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Why Aren’t Any Academy-Produced Arsenal Centre-Backs Reaching the First Team?

By Allan Riley

It’s a well-regarded notion that Arsenal have a good academy and youth development system. This is exemplified through the recent crop of home-grown attacking talent has progressed through the ranks in the form of Bukayo Saka, Reiss Nelson and Eddie Nketiah, as well as William Saliba, who will qualify as a home-grown player in three years.

However, there is seemingly one gaping hole in the latest crop of players to come from the academy system; defenders. More specifically, centre-backs.  

Currently, there’s a good stock of young centre-backs at Hale End. Daniel Ballard, who has recently been called up to the Northern Ireland senior team at age 20, is a good example. On top of that, there’s Zech Medley, Tolaji Bola, Mark McGuinness and Jonathan Dinzeyi. 

Despite this new generation of central defenders, there doesn’t seem to be any way into the first team. This isn’t a new problem either, with no home-grown centre backs progressing to the first team since the 1990s. But why, and what can be done to fix this?

Before attempting to answer the aforementioned question, it’s important to assess where Arsenal’s centre-backs are right now. McGuinness and Medley are both currently away from the club on loan at Ipswich and Gillingham respectively. Ballard, Bola and Dinzeyi will most likely spend the season with the under-23s, provided they don’t go out on loan.

On top of that, several spots in the first team are currently taken up by centre-halves who are either not good enough to play for Arsenal or are on the wrong side of 30. David Luiz, Sokratis and Shkodran Mustafi are all examples. Instead of looking internally to replace these players, big money has been spent on William Saliba, who’s only 19, and Gabriel Magahaeles, 22.

There are a couple of factors related to why academy graduating centre-backs aren’t breaking through to the first. Currently, the first, and biggest factor is inexperience. Between the five aforementioned academy-produced centre-halves, the average age amongst them is 19.8. This is not an age where players are physically or technically ready to regularly play in the Premier League, particularly in a position which requires experience.

Because of this, it’s good to send these players out on loan, especially to lower league clubs. It’s here that players can get regular playtime and allow them to develop both physically and technically.

That being said, there’s no reason that after a couple of years out on loan, these players shouldn’t be ready to get at least some minutes in the first team.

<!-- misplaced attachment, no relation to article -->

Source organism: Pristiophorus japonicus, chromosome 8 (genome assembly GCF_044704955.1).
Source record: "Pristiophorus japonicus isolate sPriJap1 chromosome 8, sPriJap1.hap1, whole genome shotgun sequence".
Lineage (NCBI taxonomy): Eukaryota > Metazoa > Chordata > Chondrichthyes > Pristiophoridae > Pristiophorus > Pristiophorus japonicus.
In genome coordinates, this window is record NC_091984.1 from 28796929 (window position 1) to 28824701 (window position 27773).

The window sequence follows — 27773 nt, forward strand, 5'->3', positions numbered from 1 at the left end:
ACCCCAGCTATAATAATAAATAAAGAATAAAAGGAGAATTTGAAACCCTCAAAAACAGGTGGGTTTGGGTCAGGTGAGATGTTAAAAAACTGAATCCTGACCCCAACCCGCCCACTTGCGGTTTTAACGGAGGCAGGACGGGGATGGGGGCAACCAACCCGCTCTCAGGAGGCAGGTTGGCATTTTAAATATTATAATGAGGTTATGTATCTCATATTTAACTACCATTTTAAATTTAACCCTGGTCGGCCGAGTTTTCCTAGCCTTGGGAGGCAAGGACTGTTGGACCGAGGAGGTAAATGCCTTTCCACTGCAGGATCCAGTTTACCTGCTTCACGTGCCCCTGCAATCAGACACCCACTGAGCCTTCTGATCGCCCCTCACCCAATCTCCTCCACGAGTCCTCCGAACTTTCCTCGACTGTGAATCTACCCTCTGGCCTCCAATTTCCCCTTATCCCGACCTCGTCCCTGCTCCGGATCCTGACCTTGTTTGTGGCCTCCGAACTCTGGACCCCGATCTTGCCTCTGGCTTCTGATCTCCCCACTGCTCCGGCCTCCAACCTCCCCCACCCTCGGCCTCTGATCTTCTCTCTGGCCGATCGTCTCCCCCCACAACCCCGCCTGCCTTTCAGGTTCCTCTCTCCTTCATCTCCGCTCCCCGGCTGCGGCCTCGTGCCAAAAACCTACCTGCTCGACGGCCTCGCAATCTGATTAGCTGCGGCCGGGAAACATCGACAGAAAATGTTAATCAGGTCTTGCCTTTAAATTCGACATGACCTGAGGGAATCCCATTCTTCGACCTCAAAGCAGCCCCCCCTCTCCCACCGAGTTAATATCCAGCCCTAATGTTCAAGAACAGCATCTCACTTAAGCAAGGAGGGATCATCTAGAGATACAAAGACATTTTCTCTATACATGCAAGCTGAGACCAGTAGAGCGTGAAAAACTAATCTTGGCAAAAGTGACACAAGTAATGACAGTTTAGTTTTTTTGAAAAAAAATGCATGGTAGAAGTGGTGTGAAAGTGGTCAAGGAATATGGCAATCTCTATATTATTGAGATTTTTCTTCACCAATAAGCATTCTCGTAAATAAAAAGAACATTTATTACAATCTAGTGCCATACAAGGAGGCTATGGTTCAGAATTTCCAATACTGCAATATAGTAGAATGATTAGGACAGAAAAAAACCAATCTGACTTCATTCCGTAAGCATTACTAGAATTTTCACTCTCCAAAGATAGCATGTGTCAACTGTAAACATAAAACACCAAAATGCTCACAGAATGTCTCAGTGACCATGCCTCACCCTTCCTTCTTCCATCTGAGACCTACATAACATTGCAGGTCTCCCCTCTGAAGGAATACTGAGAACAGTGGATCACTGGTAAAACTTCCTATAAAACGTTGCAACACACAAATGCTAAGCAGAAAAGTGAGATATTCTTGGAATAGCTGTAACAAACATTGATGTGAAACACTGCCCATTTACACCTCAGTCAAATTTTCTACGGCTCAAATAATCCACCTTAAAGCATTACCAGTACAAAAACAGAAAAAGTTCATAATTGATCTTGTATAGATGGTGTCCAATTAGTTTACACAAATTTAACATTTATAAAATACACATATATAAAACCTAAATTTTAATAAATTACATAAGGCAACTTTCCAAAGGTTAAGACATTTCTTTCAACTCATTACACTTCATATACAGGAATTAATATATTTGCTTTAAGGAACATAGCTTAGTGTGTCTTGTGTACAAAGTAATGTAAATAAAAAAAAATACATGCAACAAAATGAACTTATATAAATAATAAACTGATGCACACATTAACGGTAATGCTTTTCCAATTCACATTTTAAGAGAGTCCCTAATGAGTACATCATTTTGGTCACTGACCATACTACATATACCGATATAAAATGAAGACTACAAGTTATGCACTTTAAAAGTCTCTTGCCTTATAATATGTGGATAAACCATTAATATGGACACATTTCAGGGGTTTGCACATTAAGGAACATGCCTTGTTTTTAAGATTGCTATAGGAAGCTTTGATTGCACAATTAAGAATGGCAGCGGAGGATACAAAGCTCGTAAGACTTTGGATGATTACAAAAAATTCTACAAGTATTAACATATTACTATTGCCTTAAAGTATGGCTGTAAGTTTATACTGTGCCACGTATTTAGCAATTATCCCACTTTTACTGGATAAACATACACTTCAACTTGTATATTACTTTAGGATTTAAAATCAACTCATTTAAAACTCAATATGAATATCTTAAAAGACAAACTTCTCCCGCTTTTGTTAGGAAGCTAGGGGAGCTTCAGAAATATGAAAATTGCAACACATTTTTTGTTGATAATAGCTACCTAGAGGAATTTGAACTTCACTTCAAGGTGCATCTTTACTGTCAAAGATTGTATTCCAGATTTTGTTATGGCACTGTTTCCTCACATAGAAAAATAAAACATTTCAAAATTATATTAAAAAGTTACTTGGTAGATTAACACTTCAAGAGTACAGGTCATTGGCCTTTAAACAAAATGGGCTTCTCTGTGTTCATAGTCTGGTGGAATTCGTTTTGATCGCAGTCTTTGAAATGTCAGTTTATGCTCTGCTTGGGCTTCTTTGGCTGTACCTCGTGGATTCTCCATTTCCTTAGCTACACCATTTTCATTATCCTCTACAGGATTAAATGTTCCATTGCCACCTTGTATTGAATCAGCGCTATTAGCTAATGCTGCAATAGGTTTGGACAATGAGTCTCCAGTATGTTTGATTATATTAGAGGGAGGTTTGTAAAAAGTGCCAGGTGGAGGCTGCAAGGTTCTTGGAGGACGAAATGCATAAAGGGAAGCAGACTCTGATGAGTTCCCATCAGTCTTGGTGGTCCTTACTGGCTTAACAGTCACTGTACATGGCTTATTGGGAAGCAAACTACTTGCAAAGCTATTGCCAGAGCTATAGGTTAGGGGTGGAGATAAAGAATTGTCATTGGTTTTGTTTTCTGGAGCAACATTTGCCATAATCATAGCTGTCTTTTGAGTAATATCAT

This moves on to the next point. Once these players are ready to play; they now have to displace the first team centre-halves. Over the past decade or so, Arsenal have had an established duo in the heart of the defence. That being said, Arsenal have been questionable defensively over the years, with some weak centre-half pairings. Koscielny and Mertesacker seem to be the only two that have worked as a defensive duo. 

Despite my previous point, you can’t just thrust a 20-year-old into the heart of your defence and expect him to perform at a high level in the league. They need to be eased into the side, which is what Arsenal are doing with Saliba now. 

They need time to develop and improve as players. However, this isn’t the case. Centre-backs don’t usually start to consistently deliver until they are in their mid-twenties. As a result, frustration builds up within the fanbase and occasionally within the club as these players aren’t performing at a high level despite being at their supposed physical peak. This then leads to the club selling or releasing young centre-backs purely because they haven’t developed as quickly as other average youth players do.

Additionally, the central defender is one of the most important positions on the pitch. If a player makes a mistake in that position, more often than not, it leads to a goal for the opposing side. This can drastically damage a younger player’s confidence and morale, which can lead to more mistakes. 

In short, the reason very few centre-backs from the Arsenal academy are making the first team is a mixture of inexperience, impatience and older members of the squad in front of them in the pecking order. 

Now the first question has been answered, the focus moves on to what can be done to address this issue. 

Arsenal have seemingly bought their next starting centre-back pairing in the form of Gabriel and Saliba. Behind the two Ligue 1 expatriates, however, are a roster of central defenders that aren’t Champions League quality, which is what Arsenal should be aiming for.

Luiz, Holding, Mustafi, Chambers, Mari and Sokratis are all semi-decent to good players, but shouldn’t be the future for Arsenal’s defence. This is where McGuinness, Ballard and Medley come into the fold. With a couple of years out on loan where these players can progress and get better as players, they should be ready to take the next step and become Arsenal’s deputy central defenders.

Don’t get me wrong, these players shouldn’t displace Saliba and Gabriel purely because they come from the academy. That’s a ridiculous notion, and those two will likely be Arsenal’s starting centre-backs for years to come. Nevertheless, centre-backs like the ones previously mentioned in this article should be, after some time on loan to develop, at least be getting a chance to prove their worth at Arsenal.

Instead of looking abroad for a second-choice centre-back, Arsenal and Mikel Arteta should instead look at Hale End; a decision that could set a positive precedent for the rest of the youth system.  

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